12-year old Hunter Paulin made a full recovery from surgery this summer and joined defensive coordinator Joe Barry on the field at training camp Sunday to celebrate.
Before his sixth open heart surgery, one that would require yet another trip to the hospital and plenty of rehab to follow, Hunter Paulin stood at the end zone of the Redskins' Indoor Training Facility in Loudoun County, Va., to take in a team practice.
After undergoing his sixth heart surgery this summer, Hunter Paulin took up defensive coordinator Joe Barry's offer to visit Redskins training camp.
By its conclusion, just as the euphoric highs of seeing his favorite players began to blend with the burden of his looming reality, defensive coordinator Joe Barry stopped by to greet Hunter. Shortly after learning about his condition, Barry made him a promise.
"I said, 'Hey man, if you attack your rehab, if you're 100 percent healthy by the time we go to training camp, how about we go hang out with me for a day?" said Barry, hoping some motivation might help his recovery.
Just a month later, Hunter, 12, received another successful surgery, one doctors hope will be his last to combat the congenital heart failure that has consumed his life. Several days after the operation, Hunter awoke from his recovery, feeling strong and healthy and with one goal in mind.
"I woke up and was like, 'Mom can I go to camp now?" Hunter said. "I just couldn't wait."
"When he was invited, [Barry] actually said to Hunter, 'Can you tell me about the recovery process?' And Hunter's first words were, 'It's painful,'" his mother, Wendy, said. "And then he said, 'Why don't I help give you something to think about?' It really meant a lot to Hunter and he mentioned it several times in the hospital. It gave him something else to focus on."
Hunter would have to wait a couple more weeks to fulfill Barry's promise, which culminated on Sunday at the Bon Secours Washington Redskins Training Center in Richmond, Va., where Paulin, along with his mother, brother and grandmother, travelling from Indian Head, Md., stepped across the roped-off boundaries and onto the sidelines.
The Washington Redskins conducted their fourth day of training camp walkthrough practices Sunday, August 2, 2015, at the Bon Secours Washington Redskins Training Center in Richmond, Va.
As players took the field for morning walkthroughs, Barry acted more like an assistant coach than a chaperone, letting Hunter lead some defensive huddles and feed him plays to relay to the team.
"He had me do some of the signals and tell him some of the plays," Hunter said. "It was awesome. I had a lot of fun."
But don't be fooled. Hunter wasn't on the field oblivious to the blur of burgundy -- players and coaches shouting, audibling and running – as he stood and observed. He came prepared, which is to say he diagrammed his own hand-drawn defensive play he had been planning to show Barry weeks in advance.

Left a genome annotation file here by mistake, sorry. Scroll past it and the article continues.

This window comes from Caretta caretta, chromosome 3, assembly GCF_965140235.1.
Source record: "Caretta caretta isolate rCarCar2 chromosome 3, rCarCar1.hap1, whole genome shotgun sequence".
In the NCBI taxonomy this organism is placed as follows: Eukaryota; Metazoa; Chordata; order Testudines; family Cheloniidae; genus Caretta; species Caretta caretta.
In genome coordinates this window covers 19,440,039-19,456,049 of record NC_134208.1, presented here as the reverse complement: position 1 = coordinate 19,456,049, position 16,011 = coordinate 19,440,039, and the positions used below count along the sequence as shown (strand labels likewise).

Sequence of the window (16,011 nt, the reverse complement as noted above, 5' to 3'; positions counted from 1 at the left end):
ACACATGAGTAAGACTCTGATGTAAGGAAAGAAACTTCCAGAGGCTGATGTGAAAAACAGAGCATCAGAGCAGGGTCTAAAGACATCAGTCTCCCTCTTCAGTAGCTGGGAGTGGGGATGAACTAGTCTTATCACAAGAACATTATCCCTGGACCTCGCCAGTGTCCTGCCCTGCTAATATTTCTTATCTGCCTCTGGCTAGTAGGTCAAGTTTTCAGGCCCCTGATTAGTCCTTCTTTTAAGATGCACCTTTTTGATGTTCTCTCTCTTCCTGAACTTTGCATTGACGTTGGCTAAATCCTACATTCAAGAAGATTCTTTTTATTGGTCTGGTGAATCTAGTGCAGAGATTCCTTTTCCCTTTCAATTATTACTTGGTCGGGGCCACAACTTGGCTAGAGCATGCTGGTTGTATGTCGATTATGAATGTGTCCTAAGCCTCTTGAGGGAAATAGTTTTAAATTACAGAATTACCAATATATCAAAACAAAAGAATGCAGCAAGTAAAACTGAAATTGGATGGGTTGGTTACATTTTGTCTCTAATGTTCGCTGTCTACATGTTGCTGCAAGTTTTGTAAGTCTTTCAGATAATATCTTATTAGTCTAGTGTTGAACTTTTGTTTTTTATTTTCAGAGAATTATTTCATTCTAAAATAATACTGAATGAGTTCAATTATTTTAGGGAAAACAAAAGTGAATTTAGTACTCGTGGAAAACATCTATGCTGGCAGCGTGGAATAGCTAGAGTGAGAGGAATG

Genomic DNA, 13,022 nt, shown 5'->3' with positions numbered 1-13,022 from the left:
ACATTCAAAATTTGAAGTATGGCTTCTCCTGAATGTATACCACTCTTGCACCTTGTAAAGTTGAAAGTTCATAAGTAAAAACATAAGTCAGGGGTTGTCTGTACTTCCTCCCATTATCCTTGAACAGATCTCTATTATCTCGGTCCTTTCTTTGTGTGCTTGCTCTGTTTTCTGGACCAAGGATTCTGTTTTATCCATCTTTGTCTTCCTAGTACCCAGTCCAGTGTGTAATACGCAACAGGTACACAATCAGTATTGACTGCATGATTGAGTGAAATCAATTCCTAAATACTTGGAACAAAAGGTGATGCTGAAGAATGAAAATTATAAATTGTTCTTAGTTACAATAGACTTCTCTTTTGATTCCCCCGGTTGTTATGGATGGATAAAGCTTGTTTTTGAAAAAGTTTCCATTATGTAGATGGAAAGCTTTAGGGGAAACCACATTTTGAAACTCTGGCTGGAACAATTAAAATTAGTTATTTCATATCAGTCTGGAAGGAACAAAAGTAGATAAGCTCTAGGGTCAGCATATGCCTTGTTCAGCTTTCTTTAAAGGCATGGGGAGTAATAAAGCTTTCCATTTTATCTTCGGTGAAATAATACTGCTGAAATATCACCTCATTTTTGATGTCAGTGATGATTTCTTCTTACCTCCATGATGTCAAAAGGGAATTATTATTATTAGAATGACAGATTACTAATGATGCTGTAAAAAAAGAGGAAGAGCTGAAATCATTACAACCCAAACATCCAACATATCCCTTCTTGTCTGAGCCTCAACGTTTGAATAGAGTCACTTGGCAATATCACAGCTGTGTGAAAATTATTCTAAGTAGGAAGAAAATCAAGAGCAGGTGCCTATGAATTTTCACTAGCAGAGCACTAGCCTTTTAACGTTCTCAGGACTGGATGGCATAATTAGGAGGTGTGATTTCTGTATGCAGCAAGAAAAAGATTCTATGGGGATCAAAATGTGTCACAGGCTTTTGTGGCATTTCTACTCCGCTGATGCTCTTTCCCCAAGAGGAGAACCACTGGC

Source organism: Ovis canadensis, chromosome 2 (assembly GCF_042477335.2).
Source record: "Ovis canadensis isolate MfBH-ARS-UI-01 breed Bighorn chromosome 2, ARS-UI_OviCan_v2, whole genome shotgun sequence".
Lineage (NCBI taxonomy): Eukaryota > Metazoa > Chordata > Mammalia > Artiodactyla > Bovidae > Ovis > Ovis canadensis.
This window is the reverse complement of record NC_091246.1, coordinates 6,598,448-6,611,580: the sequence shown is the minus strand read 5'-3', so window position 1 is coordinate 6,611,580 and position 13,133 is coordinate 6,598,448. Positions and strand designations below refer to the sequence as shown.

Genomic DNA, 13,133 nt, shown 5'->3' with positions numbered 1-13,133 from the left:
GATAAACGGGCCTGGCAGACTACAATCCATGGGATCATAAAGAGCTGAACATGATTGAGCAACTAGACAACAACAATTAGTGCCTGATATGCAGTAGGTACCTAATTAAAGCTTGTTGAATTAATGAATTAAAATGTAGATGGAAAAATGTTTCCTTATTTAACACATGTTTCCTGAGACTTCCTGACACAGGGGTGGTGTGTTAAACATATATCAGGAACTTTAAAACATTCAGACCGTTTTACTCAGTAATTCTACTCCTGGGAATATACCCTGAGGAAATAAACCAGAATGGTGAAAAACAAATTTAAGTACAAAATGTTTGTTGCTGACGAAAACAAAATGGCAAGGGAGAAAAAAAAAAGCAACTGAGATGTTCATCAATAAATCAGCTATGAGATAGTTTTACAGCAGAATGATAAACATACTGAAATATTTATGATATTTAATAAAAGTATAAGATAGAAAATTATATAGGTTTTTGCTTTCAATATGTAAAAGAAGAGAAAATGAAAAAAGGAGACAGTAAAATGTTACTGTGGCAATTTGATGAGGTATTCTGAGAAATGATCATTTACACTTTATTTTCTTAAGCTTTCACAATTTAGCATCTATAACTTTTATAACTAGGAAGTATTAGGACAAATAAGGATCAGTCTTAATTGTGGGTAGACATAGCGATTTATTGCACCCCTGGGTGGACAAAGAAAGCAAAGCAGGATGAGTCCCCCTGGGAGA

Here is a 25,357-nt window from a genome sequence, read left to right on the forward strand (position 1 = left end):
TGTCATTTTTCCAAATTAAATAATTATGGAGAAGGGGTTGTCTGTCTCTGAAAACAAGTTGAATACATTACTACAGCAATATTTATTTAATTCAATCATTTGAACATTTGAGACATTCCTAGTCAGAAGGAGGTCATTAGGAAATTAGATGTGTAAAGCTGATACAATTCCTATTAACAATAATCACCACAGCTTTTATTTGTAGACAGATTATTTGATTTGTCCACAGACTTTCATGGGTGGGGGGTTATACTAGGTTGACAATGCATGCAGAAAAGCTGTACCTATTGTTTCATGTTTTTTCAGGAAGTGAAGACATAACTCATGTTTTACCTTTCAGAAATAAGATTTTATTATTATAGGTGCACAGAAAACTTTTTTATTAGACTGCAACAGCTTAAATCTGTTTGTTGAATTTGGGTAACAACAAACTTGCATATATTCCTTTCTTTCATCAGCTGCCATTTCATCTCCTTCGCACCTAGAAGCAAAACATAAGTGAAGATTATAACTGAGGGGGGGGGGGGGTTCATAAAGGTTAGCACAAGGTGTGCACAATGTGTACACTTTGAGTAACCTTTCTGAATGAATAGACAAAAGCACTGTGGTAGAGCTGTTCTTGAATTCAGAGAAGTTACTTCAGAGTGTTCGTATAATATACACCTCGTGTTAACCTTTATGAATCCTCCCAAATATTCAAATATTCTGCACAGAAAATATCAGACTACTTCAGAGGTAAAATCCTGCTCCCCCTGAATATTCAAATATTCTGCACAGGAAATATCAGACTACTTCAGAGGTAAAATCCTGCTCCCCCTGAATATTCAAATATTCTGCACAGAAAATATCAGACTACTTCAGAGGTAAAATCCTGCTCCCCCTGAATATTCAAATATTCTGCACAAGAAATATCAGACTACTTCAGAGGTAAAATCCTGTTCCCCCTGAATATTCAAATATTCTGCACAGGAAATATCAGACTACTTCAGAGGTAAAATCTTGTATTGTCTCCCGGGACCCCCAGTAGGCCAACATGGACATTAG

Maybe Barry was expecting a few X's and O's and a line scribbled here and there. Nobody could have anticipated anything more. Instead, he received something closer to the plays in his binder.
"Terrance Knighton goes on a stint and the safety plays deep coverage," Hunter told a few reporters, using his finger as a guide for his diagram. "The other safety drops down and while the corners are playing man, Terrance Knighton takes on two [defenders] while Stephen Paea runs through the middle and he either gets a sack while Junior Galette and Ryan Kerrigan blitz."
Barry was moved.
"I made no promises if I'm putting the play in," he said, entertaining the possibility based on Hunter's scrupulous homework. "It was sound. He had 11 guys. He had everyone's name. Everyone diagrammed. It was impressive."
This type of detail was no surprise to Wendy, who has fostered a football family since he was born. They became affiliated with the Redskins when Hunter was chosen as an NFL Play 60 Super Kid in 2013 for an essay he wrote, giving him the opportunity to attend that year's Super Bowl.
Because of his condition, which requires blood thinners, Hunter isn't allowed to play any contact sports. He remained in high spirits explaining that, as if those impediments have only helped the pivot towards his professional goal.
"I want to be a coach," Hunter said, spoken like the career were an obvious one to peg for a 12 year old.
"He gets really involved with the plays and all the details involved," Wendy said. "I think there's other avenues for him to get into the sport than actually being out there on the field, and he knows that."
That's a ways off though. Hunter is still just a kid, and Sunday, the first time he was cleared to run around by doctors, he looked like one again. He received autographs and spoke to his two favorite players on the team – Robert Griffin III and Ryan Kerrigan – and ran through some training ladders on a side field.
"I think especially now, we've been in camp for four days, it's hot, guys are sore, [you] start feeling sorry for yourself. And then you see a kid like this that has gone through what he's gone through," Barry said. "Our players were great. They embraced him, broke down the huddle defensively. Stories like that are phenomenal."
And it's one the Paulins pray continues for a long time. Wendy admits that Hunter's heart condition can never be fully cured. But no surgeries are planned right now. He's on his feet again, he's smiling and he just fulfilled a promise he never though he would make.
Right now, things are whole again.
"I think as a family, you either come together or it breaks you a part," Wendy said. "And we came together."